The head of an organization that last year ran more than 100 panel discussions asked me that question recently. By the way, if you think 100 is a lot, the organization had topped 150 panel discussions in 2020/21!
We all understand the quest for visibility, but sometimes less is more. The organization in question understood this when at COP 27 in Sharm El Sheikh last November it had to cancel a panel discussion – one of 15 it was organizing – due to a lack of audience.
Lack of audience
I was told by friends who attended COP 27 that there was marquee after marquee, side event after side event, but many of them were not full. One private company held a panel discussion at which only three people turned up.
This, I would argue, was an event that should have been cancelled, as it is not good for the organiser’s reputation, brings little benefit to the speakers, and is an uncomfortable experience for the audience.
Ironically, this is more likely to happen at big events like COP as there is more competition for attendees. This is having a knock-on impact on panelists in that they are being asked to speak at too many events, and there is not always enough of them to go around. Another international organization fielded requests from 80 side-event organizers for speakers – many of which they could not accept as they didn’t have that number of speakers available.
Lack of speakers
It can be challenging, particularly when organizing week-long events on a specific subject, to find enough speakers as there are sometimes only so many specialists. Organizers then turn to their B and C lists, which means speakers who are not so well-informed and are limited to the points they can or want to talk about.
In the past, speakers have grabbed the opportunity to be on a panel, whether for visibility or vanity, but organisers are reporting a new trend – the great panelist pullout. Panelists are either pulling out – often at the last minute – due to other commitments, suffer from panelist fatigue or because they see the low audience figures registered.
Countering the “cancel culture”
In the competitive world of events, organizers have to design and deliver an event that draws in audiences. Rather than limiting their thinking to speakers or subject, they need, for strategic reasons; to be more audience-centric – what is in it for the audience.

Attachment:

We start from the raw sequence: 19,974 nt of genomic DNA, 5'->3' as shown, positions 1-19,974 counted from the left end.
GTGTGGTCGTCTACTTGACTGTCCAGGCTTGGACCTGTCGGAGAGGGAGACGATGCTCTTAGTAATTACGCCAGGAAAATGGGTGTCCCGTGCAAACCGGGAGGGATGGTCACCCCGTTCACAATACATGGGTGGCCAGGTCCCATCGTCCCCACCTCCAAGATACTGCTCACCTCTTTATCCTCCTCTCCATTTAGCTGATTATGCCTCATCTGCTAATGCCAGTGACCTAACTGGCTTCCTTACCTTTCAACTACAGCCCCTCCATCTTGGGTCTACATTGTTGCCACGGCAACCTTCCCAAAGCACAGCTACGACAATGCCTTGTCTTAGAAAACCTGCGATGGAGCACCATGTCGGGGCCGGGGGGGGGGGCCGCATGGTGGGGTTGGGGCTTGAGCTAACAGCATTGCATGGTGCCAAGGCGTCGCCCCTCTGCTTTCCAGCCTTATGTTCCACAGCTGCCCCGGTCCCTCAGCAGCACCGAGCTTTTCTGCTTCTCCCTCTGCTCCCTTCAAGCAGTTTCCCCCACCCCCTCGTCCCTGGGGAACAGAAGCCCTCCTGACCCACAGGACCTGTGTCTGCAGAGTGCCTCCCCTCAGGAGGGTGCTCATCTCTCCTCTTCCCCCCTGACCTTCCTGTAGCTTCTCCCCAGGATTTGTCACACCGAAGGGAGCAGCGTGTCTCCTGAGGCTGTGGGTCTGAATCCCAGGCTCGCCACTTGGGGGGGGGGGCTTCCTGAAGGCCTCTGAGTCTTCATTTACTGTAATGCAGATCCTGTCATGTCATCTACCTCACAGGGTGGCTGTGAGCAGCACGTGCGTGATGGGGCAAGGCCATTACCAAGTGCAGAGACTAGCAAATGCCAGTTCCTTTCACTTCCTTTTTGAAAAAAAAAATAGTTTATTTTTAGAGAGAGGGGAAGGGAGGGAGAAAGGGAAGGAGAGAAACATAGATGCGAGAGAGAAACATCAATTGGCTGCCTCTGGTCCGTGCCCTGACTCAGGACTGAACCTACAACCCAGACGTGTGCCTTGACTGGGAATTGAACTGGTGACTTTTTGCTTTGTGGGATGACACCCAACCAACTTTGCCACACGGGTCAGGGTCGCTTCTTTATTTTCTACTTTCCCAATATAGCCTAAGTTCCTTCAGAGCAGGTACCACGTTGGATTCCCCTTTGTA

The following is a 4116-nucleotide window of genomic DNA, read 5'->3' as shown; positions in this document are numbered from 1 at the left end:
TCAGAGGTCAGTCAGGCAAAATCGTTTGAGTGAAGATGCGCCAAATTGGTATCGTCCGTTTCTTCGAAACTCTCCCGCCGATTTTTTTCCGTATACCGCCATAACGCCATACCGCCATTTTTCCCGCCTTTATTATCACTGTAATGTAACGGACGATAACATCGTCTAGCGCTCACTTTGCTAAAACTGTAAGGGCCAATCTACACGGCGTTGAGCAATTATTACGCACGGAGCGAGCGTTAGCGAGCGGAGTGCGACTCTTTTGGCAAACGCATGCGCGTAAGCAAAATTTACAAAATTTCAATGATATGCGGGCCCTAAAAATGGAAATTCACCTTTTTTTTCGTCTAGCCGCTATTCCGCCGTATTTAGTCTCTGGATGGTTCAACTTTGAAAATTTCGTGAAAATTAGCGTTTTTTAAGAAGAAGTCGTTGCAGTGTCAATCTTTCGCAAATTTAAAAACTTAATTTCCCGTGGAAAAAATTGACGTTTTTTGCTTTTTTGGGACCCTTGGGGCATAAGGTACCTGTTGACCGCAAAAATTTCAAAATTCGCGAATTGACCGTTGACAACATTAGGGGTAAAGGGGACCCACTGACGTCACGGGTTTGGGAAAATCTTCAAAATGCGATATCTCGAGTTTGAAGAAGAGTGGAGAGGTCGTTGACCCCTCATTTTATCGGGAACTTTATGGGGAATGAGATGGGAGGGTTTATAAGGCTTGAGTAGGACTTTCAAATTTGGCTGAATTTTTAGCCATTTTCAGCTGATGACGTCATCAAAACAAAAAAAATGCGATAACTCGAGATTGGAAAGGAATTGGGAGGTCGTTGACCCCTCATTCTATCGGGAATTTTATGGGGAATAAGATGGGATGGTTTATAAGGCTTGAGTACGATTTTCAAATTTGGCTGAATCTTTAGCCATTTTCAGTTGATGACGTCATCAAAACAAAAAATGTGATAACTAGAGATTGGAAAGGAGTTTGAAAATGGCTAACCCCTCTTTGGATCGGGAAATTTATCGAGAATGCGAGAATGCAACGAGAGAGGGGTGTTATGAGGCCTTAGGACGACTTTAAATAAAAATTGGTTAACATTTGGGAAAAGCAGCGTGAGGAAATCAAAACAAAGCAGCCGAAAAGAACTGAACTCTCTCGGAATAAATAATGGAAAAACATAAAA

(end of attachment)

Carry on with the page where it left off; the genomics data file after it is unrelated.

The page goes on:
This means designing an event that first considers who are potential audience members and will the subject or theme capture their interest, either through possibly delivering best practices, offering new insights or helping them understand better the issues at stake.
After thinking first about how you will inspire or instruct the audience on topical issues, the next critical step is the casting – speaker selection. What are the criteria for choosing an effective speaker?
My question is always, what does a selected speaker bring to the discussion? Are they good communicators? How will the panelists interact with one another? This means that organisers need ideally to start the process of speaker selection a month to six weeks before the event, rather than leave it to the last moment.
Once you have your speakers, you need to explain to them why they are being invited and the questions they will be asked.
Similarly, organizers should not bring in the moderator in the final stages, but use their expertise in establishing the editorial flow for an engaging discussion even before contacting potential speakers. Many professional moderators are former or current broadcast journalists and know not only how to generate but also design a discussion that is productive and insightful for the audience.
I have reviewed these steps in more depth in previous blogs, but are worth recalling as we look at the weak links in panel organization.
In conclusion and to answer my friend’s question, you will be less likely to be put in the difficult situation of cancelling a panel discussion if it is well thought out, with the right speakers on the right subject at the right time.
Let’s hope in 2023 organizers don’t even have to consider cancelling a panel as they have realized the importance of quality over quantity!
Other blogs to read on organising events:
One of the most common refrains I hear when coaching senior leaders in public speaking is they have to rewrite most of the speeches drafted for them.
Much of the time the person struggles to deliver the speech because it has not been written for them. In the words of one agency head, “it doesn’t capture my voice.”
I have written many speeches. I see my job as writing the speech that the speaker themselves would write if only they had the time. I have to stand in the shoes of that person and see the world as they see it.
Below are some tips based on how I capture my speakers voice.
Listen to recordings of the speaker at events and conferences. If you are a staff member observe the speaker at town hall meetings or during internal webinars.
Get to know your speaker